Activity at the volcano has continued at a low level for the last 24 hours although the number of rockfalls has increased slightly. Good views of the dome were obtained from the helicopter and various points around the volcano. No obvious changes were visible in the dome but several small rockfalls produced ash clouds that drifted over Plymouth.
The seismic activity today was very low with only 2 volcano-tectonic, 1 long period and 6 hybrid earthquakes recorded by the network. However, the rockfall activity has increased with 34 rockfall signals recorded, the largest of which produced small ash clouds that drifted to the west over Plymouth.
Good views of the dome from the helicopter this morning revealed that there had been no obvious changes since 3 March. Upward growth of the dome in this period seems to have slowed relative to the period in late February. However the active eastern face continues to be steep and unstable. The north face of the dome appears to be eroding, but Galway's Wall showed little change. A few small rockfalls were observed from the pre-September dome above Galway's Wall during the afternoon.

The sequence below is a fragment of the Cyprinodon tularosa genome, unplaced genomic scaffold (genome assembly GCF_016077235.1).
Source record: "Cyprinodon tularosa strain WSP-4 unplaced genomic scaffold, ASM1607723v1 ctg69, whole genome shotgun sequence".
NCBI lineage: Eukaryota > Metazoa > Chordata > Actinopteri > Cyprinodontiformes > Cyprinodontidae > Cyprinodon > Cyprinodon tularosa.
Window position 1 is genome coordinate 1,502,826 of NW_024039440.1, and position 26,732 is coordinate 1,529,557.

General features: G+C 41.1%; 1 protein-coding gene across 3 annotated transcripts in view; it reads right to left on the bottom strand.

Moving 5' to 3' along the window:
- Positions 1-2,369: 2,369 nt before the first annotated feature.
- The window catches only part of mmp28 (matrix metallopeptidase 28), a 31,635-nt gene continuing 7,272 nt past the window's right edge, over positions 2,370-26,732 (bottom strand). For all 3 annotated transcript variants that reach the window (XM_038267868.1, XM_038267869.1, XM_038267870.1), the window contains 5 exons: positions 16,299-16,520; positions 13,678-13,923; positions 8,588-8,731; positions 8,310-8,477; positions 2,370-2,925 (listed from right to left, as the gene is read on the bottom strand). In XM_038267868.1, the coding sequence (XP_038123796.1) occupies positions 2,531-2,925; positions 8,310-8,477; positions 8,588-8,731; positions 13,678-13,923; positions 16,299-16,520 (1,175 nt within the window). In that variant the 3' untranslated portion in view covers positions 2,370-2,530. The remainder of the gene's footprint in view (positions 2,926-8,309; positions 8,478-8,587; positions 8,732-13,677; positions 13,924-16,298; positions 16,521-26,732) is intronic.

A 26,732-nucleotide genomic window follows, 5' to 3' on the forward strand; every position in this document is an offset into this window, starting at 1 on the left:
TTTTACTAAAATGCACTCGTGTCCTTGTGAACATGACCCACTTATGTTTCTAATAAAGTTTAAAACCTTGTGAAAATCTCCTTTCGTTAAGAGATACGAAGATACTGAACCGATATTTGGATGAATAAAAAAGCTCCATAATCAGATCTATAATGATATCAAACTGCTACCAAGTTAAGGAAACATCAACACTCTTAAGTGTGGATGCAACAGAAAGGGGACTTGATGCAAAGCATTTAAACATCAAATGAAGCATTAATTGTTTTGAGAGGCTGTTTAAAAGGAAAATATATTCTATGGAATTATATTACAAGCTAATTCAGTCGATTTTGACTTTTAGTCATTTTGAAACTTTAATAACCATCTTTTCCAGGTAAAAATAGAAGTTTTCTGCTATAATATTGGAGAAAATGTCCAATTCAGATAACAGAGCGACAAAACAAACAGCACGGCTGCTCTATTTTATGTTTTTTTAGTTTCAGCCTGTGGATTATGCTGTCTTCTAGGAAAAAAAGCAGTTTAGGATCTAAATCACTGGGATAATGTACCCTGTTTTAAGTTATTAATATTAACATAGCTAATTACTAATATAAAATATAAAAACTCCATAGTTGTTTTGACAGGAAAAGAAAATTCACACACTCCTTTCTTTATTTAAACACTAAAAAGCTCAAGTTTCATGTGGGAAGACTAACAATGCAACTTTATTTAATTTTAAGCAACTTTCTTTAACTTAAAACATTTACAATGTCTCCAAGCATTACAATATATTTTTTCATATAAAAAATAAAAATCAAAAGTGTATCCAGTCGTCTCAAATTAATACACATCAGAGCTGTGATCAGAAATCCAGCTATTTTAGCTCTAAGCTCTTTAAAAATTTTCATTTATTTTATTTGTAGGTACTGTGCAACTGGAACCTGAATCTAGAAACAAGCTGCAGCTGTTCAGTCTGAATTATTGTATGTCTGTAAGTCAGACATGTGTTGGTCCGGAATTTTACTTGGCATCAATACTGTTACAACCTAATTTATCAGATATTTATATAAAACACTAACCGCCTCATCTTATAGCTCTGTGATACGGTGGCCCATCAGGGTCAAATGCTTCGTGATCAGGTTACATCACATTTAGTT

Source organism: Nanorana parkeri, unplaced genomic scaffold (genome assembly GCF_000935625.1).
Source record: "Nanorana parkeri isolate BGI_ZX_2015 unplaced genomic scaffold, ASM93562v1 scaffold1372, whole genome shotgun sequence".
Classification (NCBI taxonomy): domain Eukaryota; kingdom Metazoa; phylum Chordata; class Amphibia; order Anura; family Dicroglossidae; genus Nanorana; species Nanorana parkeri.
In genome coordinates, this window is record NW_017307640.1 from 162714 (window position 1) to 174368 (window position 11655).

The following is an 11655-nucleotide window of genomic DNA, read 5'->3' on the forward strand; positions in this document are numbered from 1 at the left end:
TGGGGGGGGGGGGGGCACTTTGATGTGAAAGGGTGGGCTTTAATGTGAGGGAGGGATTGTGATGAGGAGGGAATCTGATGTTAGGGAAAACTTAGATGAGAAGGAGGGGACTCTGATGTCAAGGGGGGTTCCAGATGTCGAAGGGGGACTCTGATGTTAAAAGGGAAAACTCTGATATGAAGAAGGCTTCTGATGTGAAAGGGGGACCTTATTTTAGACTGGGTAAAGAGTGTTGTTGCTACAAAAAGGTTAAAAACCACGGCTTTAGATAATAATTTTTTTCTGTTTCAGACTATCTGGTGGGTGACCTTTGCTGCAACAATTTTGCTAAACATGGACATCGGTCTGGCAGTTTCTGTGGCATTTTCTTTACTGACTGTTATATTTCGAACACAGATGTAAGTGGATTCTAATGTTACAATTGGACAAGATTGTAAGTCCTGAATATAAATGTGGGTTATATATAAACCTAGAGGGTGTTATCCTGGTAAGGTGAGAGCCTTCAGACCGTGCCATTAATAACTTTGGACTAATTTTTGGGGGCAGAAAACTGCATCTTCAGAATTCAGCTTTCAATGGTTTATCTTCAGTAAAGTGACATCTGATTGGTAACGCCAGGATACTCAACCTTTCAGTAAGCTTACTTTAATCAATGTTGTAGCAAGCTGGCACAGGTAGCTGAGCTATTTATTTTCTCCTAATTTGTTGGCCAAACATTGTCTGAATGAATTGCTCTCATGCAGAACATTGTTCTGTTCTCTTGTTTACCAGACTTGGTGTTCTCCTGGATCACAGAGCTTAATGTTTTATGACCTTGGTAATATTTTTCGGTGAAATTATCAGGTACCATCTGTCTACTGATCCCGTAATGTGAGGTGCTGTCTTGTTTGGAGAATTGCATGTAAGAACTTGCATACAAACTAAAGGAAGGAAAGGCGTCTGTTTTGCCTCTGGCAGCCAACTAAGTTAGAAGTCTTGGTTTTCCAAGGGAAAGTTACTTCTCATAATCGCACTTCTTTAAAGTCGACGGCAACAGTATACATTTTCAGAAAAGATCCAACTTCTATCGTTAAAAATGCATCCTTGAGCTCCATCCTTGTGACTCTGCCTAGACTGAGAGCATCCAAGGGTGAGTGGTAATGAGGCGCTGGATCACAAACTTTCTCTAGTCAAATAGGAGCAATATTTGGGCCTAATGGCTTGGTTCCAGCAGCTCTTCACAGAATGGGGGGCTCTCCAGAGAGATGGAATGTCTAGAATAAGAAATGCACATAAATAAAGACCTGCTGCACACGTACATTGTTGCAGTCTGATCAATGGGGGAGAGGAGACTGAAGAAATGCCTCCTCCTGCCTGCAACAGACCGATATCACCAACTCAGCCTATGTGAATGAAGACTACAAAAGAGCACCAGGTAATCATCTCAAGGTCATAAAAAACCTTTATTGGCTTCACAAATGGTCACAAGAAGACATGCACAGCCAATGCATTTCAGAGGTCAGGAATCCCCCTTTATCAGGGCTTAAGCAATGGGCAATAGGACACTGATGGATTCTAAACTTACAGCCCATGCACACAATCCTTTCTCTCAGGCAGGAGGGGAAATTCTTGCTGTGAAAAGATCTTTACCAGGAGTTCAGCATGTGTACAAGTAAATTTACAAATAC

WESTNET, the GPS network that extends between points on the western flank of the volcano, was measured today. The results are currently being processed.
EDM measurements were conducted on radial lines between Windy Hill and Farrells and between St George's Hill and Farrells. The former line showed an increase of 4 mm since it was last measured on 27 February, and the latter line showed a decrease of 2mm over the same period. Thus there is no consistent trend in these results. Measurements were also made on the Galway's to Chances Peak line after the Chances Peak reflector had been cleaned of ash. This line has shortened by 1.5 cm since it was last measured on 17 February.
Theodolite measurements were made on points on the northern and eastern faces of the dome from both Harris Lookout and Whites. Regular measurements of these points will help to determine whether there is significant change in the dome faces.
COSPEC measurements were made this morning on the traverse along the western flank of the volcano. The results are currently being processed.
The volcano remains active and potentially dangerous. The dome is currently larger than ever before, and shows signs of becoming more active. The situation could worsen over a period of a few hours, and so it is dangerous to spend the night in the evacuated areas. People entering Zone C are reminded to remain alert at all times, and spend the minimum possible time in the evacuated zone. Residents should be reminded that at this current level of alert persons should not be permanently residing in Zones A, B or C. The ash levels in Plymouth can be hazardous, and so it is essential to wear a mask when there is ash in the air. The Tar River Valley and the upper Galway's area are very dangerous and should not be entered at any time.
Prof. Saunders (SRU), Dr. Tony Reedman (BGS) and Mr Lloyd Lynch (SRU) arrived today for a brief visit, and Dr. Paul Jackson and Mr Godfrey Almorales (both SRU) arrived for longer tours of duty.